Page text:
Directed by Allen Hughes
The city’s in great shape; it’s the screenplay that’s broken.
From Bedford Stuyvesant
Broken City is one of those political / real estate / backstabbing affair / girlfriend-stars-in-an-art-house-skin-flick thrillers. Yeah. There aren’t too many of those. It’s a phenomenally disjointed mess of a movie that never lives up to Atticus Rose’s moody, dramatic score.
Considering this is from director Allen Hughes, perhaps he’s rudderless working without his brother or perhaps he’s simply lost his mojo; The Hughes Brothers co-directed From Hell in 2001 and The Book of Eli in 2010. But the movie has plenty of Hughes’ flair; the problem is the absolutely daft screenplay by freshman scribe Brian Tucker.
There’s a scene early on when New York City’s Mayor Hostetler (Russell Crowe, Les Miserables) sends private eye Billy Taggart (Mark Wahlberg, The Italian Job) off on a mission to find out who’s having an affair with his wife. There’s a lot of fancy camera work as the camera swirls around the mayor’s luxurious digs. Atticus Rose’s atmospheric and moody score kicks in. Crowe and Wahlberg are doing their best with the material. But there’s also a nagging, pervasive sensation that the material isn’t worth all the cinematics.
Dead Campaign Managers
Unfortunately, that nagging feeling of sub-par material bears out to be true. The story here isn’t worthy of the cast. Crowe in particular is super as the dirty mayor and Catherine Zeta-Jones (Chicago), looking as ravishing as ever, is equally excellent as his defiant wife. Wahlberg is also good as Billy, but he’s also a big part of the problem, or at least his character is problematic. Billy is completely, absolutely, utterly one dimensional. But Wahlberg’s great at the one-dimensional, go see Ted for more of that.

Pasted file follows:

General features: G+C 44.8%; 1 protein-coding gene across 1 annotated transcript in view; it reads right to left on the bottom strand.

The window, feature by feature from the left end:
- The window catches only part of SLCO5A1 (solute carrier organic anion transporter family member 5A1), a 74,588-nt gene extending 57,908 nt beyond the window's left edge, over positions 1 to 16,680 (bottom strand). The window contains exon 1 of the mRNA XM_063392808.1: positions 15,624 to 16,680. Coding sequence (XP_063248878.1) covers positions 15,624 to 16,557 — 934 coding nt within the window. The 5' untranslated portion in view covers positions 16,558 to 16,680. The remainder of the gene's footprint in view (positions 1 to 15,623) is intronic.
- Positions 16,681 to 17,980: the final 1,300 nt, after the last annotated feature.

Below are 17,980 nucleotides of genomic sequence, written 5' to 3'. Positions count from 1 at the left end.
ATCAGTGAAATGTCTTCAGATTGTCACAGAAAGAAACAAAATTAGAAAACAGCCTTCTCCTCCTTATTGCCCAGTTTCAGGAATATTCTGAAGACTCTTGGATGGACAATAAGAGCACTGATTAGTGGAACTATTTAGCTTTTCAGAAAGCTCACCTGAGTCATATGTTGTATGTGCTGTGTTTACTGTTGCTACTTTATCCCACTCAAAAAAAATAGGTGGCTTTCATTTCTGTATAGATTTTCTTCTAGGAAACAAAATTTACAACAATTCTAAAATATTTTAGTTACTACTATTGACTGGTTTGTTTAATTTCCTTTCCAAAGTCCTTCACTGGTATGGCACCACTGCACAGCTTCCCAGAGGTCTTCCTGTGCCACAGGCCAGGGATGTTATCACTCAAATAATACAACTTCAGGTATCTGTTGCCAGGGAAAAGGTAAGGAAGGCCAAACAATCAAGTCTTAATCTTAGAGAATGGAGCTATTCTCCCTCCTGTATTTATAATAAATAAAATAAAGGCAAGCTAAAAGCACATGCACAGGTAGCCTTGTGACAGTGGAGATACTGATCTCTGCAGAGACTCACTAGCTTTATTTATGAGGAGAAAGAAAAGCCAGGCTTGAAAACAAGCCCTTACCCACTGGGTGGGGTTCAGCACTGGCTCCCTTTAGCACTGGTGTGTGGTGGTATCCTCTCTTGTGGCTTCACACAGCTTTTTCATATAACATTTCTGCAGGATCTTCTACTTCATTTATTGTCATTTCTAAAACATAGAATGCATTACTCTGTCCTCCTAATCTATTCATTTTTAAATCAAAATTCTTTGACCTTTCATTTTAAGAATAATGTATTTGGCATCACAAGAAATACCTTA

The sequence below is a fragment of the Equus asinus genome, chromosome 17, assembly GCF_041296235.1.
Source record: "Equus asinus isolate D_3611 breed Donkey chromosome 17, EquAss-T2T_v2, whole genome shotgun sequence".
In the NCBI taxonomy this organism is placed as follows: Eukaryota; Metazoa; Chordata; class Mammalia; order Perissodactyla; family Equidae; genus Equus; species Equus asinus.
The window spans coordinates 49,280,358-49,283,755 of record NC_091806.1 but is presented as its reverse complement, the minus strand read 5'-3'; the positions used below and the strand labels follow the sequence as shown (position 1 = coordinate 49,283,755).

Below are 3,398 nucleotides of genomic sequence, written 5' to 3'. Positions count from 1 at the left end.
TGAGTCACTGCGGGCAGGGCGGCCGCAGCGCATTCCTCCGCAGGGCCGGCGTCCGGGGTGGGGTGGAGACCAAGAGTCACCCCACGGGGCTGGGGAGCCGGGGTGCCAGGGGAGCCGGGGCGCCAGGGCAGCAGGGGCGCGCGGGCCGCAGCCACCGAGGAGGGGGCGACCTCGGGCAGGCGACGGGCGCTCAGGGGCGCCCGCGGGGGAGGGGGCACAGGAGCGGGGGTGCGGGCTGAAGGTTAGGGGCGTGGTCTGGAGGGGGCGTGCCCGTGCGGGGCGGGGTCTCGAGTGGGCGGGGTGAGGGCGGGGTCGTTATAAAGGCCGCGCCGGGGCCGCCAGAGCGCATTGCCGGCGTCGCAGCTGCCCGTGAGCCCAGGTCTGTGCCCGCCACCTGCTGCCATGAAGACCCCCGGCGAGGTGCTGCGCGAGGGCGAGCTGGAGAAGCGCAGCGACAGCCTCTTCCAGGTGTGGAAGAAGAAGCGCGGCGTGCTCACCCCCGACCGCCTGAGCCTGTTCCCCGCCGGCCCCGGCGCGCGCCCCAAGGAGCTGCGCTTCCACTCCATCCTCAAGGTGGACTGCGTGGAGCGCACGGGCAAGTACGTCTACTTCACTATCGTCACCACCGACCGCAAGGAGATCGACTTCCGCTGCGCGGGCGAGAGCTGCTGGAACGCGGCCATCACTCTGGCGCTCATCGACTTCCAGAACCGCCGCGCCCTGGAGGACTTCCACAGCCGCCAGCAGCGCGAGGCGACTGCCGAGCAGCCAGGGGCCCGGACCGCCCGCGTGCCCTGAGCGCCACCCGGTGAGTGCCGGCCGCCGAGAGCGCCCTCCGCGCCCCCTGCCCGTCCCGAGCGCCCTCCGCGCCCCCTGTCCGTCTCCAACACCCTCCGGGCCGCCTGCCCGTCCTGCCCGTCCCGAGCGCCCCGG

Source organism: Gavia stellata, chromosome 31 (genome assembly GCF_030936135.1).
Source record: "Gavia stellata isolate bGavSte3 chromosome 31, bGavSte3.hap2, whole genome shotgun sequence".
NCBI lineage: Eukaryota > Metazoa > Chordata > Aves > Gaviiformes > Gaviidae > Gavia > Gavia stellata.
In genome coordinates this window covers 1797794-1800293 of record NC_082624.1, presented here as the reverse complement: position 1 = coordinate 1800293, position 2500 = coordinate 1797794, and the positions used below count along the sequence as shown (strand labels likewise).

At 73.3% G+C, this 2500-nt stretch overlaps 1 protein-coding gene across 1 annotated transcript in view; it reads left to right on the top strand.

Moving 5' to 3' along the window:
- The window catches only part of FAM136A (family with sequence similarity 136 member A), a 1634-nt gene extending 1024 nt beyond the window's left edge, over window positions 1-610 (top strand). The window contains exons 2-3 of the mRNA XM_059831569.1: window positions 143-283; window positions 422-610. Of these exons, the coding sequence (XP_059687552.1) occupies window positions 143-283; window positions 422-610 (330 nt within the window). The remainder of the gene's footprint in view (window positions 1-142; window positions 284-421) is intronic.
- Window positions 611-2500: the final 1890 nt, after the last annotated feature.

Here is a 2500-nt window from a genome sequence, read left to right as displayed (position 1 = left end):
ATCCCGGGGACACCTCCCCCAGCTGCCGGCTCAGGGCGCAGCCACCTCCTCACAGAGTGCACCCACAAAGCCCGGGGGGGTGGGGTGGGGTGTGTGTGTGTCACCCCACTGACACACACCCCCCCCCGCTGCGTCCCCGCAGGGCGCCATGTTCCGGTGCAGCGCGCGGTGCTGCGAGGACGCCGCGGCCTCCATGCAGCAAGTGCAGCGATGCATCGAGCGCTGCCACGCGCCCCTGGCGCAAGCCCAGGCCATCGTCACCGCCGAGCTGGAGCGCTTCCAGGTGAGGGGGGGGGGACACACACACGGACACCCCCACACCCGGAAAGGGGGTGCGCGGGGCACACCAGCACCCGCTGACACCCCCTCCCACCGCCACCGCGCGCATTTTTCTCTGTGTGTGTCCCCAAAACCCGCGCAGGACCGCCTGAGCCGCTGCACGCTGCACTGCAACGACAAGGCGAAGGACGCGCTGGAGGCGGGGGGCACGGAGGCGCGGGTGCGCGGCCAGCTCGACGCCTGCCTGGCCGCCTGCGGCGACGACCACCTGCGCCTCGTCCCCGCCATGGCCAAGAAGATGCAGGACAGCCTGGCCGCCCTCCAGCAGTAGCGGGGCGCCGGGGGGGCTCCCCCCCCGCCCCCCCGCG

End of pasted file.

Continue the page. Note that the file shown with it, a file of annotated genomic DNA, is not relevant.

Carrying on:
So, yeah, Billy’s girlfriend (who’s the sister of a girl raped and murdered 7 years ago – and whose killer Billy rubbed out in, allegedly, self-defense while working as a police officer) is an actress and she’s all giddy about the big premiere of her first movie. It’s astonishing to watch this movie-within-a-movie turn from ponderous romantic drama to pure skin flick. It’s absurd, preposterous, ludicrous… Hmmm… It’s… stupid.
But what’s really ludicrous (and all those other adjectives) is what happens at the after-party. Billy gets a little jealous of his girlfriend’s flirtations with her co-star and on-screen sex partner. After riding the wagon for 7 years, he falls off and lands hard. He guzzles down hard alcohol glass after glass and, not surprisingly, becomes a smidge belligerent. Consider his relationship doomed.
The next scene shows Billy walking down the streets of New York City in combat mode, picking fights but hardly displaying the signs of a man who hasn’t touched alcohol for 7 years then goes on an impromptu bender. He should be driving the porcelain bus. But no. Not here. This one-dimensional wing nut goes from boozing to brawling to – incredulously – finding himself roped in by the police commissioner (Jeffrey Wright, Quantum of Solace) and taken to a murder scene where the commissioner has Billy rough up Mayor Hostetler’s opponent, Jack Valliant (Barry Pepper, Saving Private Ryan). It’s Jack’s campaign manager who’s been shot in the head.
Catherine Zeta-Jones is the mayor's wife
Photo: Twentieth Century Fox
Wow. What a night.
What phenomenally crappy storytelling. Do you really physically assault a state senator and dunk his head in a tub of water moments after his campaign manager’s found dead? Seriously? Without any repercussions? In 2012?
Menace II Sensibility
That is Broken City’s bull shit zenith. After that, it’s really hard to care what happens next, although there is a pervasive hope against hope there’ll be a last-minute plot twist to slam all the nonsense upside down and make for a humdinger of a finale.
Alas, that’s not to be.
Broken City’s a runaway train hell-bent on reaching its inevitable, predictable conclusion. The shame of it is it tries to offer up a smorgasbord of topical current events. Police shootings, gun control, political corruption, alcoholism, land grabs – they all play into the storyline, but somehow it all still manages to add up to a bunch of nothing.
The Book of Eli was released in January 2010 and it offered a decent post-apocalyptic adventure with a good twist at the end. Hopes of The Hughes Brothers "owning" January - either collectively or singularly - have been dashed with Broken City. It has earned the distinction of being 2013's first big disappointment.
• Originally published at MovieHabit.com.